Tuesday, July 10, 2018

Day 18 - Bear Cove Point Lighthouse to Cappahayden

This morning dawned sunny and warm, and we were up and ready to head out early. As we emerged from the woods at the lighthouse, a few hundred meters from where we camped, we met a small group of determined individuals conferring around a pile of construction materials. It turns out they were the work crews doing maintenance on the trails! We thanked them profusely for their efforts, and continued on our way.

Sadly, it turned out that the work crews started at the lighthouse and were working their way northward, so we were soon back to threading our way through mud and rock scrambling. However, the trail wasn't too bad, and it was a nice morning, so we ended up being able to enjoy ourselves and maintain a fairly good pace until we reached Renews.

As we approached Renews the trail entered a grassy area, which was again crisscrossed by ATV trails and tracks. After looking at the map we decided that if we stuck to the water, and followed the road around the harbour we'd be fine. A few minutes later we had lost the trail.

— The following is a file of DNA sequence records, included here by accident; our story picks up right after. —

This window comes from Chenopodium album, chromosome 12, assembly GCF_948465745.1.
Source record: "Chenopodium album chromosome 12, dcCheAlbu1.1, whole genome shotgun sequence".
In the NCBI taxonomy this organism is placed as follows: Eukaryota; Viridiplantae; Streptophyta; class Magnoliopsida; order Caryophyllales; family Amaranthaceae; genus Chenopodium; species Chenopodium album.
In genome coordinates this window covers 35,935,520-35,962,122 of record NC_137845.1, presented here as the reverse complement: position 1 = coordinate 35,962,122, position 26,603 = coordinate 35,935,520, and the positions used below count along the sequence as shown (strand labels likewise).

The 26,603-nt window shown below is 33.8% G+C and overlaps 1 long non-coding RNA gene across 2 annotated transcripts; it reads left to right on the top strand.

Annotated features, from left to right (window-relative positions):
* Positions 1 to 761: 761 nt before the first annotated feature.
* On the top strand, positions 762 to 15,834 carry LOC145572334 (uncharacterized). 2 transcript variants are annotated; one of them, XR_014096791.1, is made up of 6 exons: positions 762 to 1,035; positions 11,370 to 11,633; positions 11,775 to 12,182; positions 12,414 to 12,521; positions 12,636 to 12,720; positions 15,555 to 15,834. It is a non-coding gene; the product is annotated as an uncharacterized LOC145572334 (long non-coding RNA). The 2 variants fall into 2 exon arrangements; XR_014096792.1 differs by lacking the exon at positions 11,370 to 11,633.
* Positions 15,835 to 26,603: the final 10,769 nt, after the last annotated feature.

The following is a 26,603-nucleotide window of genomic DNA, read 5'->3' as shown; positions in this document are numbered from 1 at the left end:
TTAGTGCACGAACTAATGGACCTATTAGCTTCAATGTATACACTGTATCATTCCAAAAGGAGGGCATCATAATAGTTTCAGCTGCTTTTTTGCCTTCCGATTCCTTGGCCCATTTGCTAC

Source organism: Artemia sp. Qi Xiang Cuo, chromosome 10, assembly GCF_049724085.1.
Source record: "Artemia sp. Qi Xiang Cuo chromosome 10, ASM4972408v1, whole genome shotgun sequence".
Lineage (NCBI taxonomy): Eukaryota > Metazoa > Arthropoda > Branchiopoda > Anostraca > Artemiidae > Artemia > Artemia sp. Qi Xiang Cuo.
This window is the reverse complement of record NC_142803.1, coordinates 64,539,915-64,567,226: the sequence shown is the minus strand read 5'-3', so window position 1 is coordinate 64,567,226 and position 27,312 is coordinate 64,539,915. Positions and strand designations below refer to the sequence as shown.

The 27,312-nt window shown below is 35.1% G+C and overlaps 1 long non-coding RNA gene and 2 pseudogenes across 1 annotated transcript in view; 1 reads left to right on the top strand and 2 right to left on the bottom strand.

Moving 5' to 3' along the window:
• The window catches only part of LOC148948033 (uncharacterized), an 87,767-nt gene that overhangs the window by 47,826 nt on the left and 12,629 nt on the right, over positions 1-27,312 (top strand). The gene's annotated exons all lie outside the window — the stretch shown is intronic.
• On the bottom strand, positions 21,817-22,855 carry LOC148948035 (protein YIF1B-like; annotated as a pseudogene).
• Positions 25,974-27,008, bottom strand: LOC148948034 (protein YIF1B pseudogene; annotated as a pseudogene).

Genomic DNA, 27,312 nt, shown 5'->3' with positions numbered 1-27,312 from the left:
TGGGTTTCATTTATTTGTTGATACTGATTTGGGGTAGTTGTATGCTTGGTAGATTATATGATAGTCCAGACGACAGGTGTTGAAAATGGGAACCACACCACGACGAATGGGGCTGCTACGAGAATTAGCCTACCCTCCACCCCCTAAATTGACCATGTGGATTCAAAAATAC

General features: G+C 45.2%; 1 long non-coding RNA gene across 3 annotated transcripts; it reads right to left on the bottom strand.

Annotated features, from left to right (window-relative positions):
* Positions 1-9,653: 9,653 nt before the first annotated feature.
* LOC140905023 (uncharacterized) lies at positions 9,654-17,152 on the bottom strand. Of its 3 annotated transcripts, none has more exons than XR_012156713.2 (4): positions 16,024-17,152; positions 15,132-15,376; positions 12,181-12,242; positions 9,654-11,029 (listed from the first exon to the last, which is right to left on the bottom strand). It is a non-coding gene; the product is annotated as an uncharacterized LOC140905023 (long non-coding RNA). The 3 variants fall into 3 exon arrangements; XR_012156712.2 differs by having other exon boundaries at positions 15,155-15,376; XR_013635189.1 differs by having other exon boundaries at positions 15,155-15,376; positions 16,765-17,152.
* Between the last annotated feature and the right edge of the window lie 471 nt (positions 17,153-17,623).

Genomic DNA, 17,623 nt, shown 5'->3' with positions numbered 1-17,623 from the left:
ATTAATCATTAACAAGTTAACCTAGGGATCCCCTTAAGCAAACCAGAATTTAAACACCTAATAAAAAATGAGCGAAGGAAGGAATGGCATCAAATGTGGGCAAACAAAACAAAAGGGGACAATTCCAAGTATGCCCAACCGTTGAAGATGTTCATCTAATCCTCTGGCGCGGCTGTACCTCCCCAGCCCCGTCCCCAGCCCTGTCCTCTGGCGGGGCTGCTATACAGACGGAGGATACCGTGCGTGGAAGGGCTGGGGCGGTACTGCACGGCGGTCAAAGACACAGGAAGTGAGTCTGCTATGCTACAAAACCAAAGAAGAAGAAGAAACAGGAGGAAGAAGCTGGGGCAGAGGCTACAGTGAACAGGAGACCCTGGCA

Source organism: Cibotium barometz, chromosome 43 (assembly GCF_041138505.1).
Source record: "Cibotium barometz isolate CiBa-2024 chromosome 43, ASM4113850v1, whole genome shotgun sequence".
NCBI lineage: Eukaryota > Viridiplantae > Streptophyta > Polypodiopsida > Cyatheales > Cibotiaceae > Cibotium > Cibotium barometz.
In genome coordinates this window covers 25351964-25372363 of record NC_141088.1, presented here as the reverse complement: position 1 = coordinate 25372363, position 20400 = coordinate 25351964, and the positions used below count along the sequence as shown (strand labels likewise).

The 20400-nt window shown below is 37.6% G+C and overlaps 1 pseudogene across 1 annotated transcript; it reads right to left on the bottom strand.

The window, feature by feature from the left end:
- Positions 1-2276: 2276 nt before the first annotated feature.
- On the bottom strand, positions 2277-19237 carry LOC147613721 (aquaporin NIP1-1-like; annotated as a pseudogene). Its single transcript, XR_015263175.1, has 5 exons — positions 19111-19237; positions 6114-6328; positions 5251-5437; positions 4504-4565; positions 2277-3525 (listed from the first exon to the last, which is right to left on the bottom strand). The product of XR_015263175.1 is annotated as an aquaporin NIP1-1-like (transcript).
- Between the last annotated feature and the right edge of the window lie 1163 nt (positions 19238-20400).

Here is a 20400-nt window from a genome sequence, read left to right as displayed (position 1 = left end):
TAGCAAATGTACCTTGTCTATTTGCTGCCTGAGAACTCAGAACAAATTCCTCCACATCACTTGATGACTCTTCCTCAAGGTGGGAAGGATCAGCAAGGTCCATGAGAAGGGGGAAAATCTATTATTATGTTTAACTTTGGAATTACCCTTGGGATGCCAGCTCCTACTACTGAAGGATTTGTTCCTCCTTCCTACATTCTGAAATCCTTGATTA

We proceeded along, coming to a road and making our way down to the water. To our surprise, as we wandered along we came to a sign stating that this was the original site of the Mayflower landing.

A little farther along the road we noticed a group of seals basking on the rocks in the harbour. They looked very lazy and endearing.

We continued around the picturesque harbour, having to backtrack a couple times until we found highway 10 and the crossing. When we crossed the bridge at the back of the harbour, we found a sign indicating the area was well known for Trouting. We also came to a high-end rest area, complete with several picnic tables and a bank of informative signs about the geography, history, and nature of the area. Apparently the harbour and river mouth are a well-known birding area, featuring American-golden Plovers, Whimbrel, Ruddy Turnstone, Spotted Sandpiper, Black-bellied Plover, Semipalmated Plover, and Greater Yellowlegs. As we took a break we watched several Greater Yellowlegs foraging in the mud flats, a Belted-kingfisher fly past, many Common Terns fishing in the bay, as well as nesting on an offshore island, and an Arctic Tern flying around in the mix.